Every other year, St. Mary’s Assumption Albanian Orthodox Church in Worcester hosts one of the area’s largest Albanian festivals. Over a three-day weekend in mid June, St. Mary’s welcomed many of the areas 15,000 plus Albanian residents, as well as many other visitors from within and beyond the state. As interns for the Folk Arts and Heritage program, we came across the Albanian Festival in our research of Massachusetts’ public celebrations. We had the pleasure of attending this year’s festival as both visitors and fieldworkers, along with over 20,000 other attendees, taking in various aspects of Albanian culture. Along with other festival-goers, we enjoyed homemade traditional Albanian food – including some delicious leek pie and some smoky lamb kebab – while listening to traditional and contemporary Albanian music spun by recent Albanian immigrants, DJ Andrea and DJ JT.

One of the most exciting parts of the day was watching the folklore dance troupe, comprised solely of young congregation members, who choreograph traditional Albanian dances to perform at the festival every other year. The festivities all took place outside of the beautiful St. Mary’s Orthodox Church, whose walls are covered in magnificent icons written by Albanian iconographer Dhmitiri Cika.

We’re excited to be working with Maggie Holtzberg and everyone else at the MCC, and look forward to occasionally sharing our work as guest bloggers on this blog. When we’re not attending festivals around the state, we’re researching and compiling an annotated list of all public celebrations in MA that we can find, working towards a comprehensive festival listing for the state, and to add to the MCC and MOTT’s Worldfest. Please check out our ever- updated Google Calendar – and be sure to let us know what we’re missing!

Worldfest – the place to locate summer cultural/ethnic festivals in Massachusetts

Massachusetts WorldFest is back, and we want you to participate!

For the second straight year, the MCC and Massachusetts Office of Travel and Tourism (MOTT) have launched Worldfest, a comprehensive online listing of the rich and diverse array of ethnic and cultural festivals across Massachusetts from June through September. We again plan a summer marketing campaign to drive visitors from across New England to these events.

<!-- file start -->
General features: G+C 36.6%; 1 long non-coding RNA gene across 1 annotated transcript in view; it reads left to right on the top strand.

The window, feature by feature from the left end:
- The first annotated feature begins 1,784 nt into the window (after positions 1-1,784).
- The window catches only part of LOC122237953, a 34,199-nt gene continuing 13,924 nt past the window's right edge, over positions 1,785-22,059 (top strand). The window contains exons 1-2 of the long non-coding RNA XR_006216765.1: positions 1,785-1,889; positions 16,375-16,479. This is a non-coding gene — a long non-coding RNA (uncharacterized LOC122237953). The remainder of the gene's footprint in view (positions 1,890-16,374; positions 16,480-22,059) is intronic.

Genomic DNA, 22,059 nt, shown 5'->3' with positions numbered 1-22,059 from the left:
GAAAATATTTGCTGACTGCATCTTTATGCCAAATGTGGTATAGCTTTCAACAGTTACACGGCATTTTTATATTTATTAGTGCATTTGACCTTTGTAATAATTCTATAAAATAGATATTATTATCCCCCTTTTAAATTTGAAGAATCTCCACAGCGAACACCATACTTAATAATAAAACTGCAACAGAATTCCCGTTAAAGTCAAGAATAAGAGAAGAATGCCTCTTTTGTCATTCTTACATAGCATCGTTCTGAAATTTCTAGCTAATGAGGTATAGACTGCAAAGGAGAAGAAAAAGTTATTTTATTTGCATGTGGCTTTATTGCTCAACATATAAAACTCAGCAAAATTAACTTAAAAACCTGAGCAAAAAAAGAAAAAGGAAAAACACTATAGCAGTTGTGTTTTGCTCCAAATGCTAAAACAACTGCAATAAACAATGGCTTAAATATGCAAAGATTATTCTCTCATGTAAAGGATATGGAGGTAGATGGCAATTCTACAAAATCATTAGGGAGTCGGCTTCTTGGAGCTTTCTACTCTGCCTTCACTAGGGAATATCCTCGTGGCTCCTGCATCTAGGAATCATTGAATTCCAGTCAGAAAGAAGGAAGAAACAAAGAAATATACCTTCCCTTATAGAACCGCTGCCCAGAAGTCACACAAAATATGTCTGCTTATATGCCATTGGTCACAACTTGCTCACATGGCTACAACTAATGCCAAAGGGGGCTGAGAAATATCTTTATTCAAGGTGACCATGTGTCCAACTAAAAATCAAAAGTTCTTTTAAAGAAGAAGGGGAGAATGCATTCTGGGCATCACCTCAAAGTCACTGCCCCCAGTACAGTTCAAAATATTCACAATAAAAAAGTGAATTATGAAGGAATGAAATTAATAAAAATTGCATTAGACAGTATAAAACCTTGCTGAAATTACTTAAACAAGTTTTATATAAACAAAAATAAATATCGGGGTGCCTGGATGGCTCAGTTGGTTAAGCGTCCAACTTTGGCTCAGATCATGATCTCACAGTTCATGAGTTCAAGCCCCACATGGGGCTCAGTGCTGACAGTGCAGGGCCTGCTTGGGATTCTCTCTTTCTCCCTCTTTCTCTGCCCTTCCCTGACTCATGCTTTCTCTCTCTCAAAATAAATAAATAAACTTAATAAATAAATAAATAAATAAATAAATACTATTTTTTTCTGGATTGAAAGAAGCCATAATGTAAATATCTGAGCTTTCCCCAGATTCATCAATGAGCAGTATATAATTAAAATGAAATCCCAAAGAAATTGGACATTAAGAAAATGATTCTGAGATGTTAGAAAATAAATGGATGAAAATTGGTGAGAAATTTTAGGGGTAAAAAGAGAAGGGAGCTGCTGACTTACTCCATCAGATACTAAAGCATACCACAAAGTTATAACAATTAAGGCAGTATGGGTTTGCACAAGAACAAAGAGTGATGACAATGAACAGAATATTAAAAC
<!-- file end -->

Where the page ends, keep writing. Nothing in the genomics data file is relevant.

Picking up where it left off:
Worldfest includes festivals large and small, in cities and towns from Boston to the Berkshires, from Cape Ann to Cape Cod. The website includes a search engine that allows visitors to search by region, name of event and/or date.

Worldfest‘s only criteria are that participating festivals represent communities or groups of communities within Massachusetts that share a common ethnic or artistic heritage or way of life. Massachusetts is home to a host of such groups, ranging from longstanding communities from Native America and Europe to newcomers from Latin America, Africa, and Asia. Each of these, and many others, showcase vital cultural traditions through their public fairs and festivals, which deserve recognition and support.

If you would like your festival to be included, please submit this form. These listings are provided at no cost.

For more information, please contact John Alzapiedi at MOTT: john.alzapiedi@state.ma.us or 617-973-8509

Candy Canes Still Made by Hand and Muscle

Today’s Boston Globe has a great article and video about a Lawrence, Massachusetts candy making institution — Priscilla Candies — and the seasonal specialty of making 3 foot-long candy canes. Seems like it’s time to pay a visit and interview the oldtimers who still know how to pull candy by hand. It is also interesting to learn about the Christian symbolism of the red and white striped candy cane.

Grupo Canela

Santiago\'s Family Restaurant

A native of Puerto Rico, Ismael Santiago has been living in western Massachusetts for nearly 30 years. For the past 12 of them, he has led Grupo Canela, a family band which plays jibaro music. This style of folk music — a blend of Spanish, West African, and Taino influences, first developed in the rural, mountainous interior of Puerto Rico. Grupo Canela also plays salsa. Ismael and his family run Santiago’s Family Restaurant in Westfield, Massachusetts, which offers authentic Puerto Rican food. On Friday and Saturday evenings, members of the nine-piece group come out of the kitchen, play a couple of pieces, and then go back in to continue cooking and serving. After a certain point, they all come out to play again, until late into the night.

We coaxed members of Grupo Canela to not only come out of the kitchen, but onto the stage at the National Heritage Museum earlier last month. Their set was a big hit at the concert we held in conjunction with our ongoing exhibition, Keepers of Tradition: Art and Folk Heritage in Massachusetts. Listen to a taste of Grupo Canela here (5MB) playing “Son de la Loma.

Next on the docket is a trip out to Santiago’s Family Restaurant to hear and taste this cultural experience in its locale.

Have a comment? Send me an email maggie.holtzberg@state.ma.us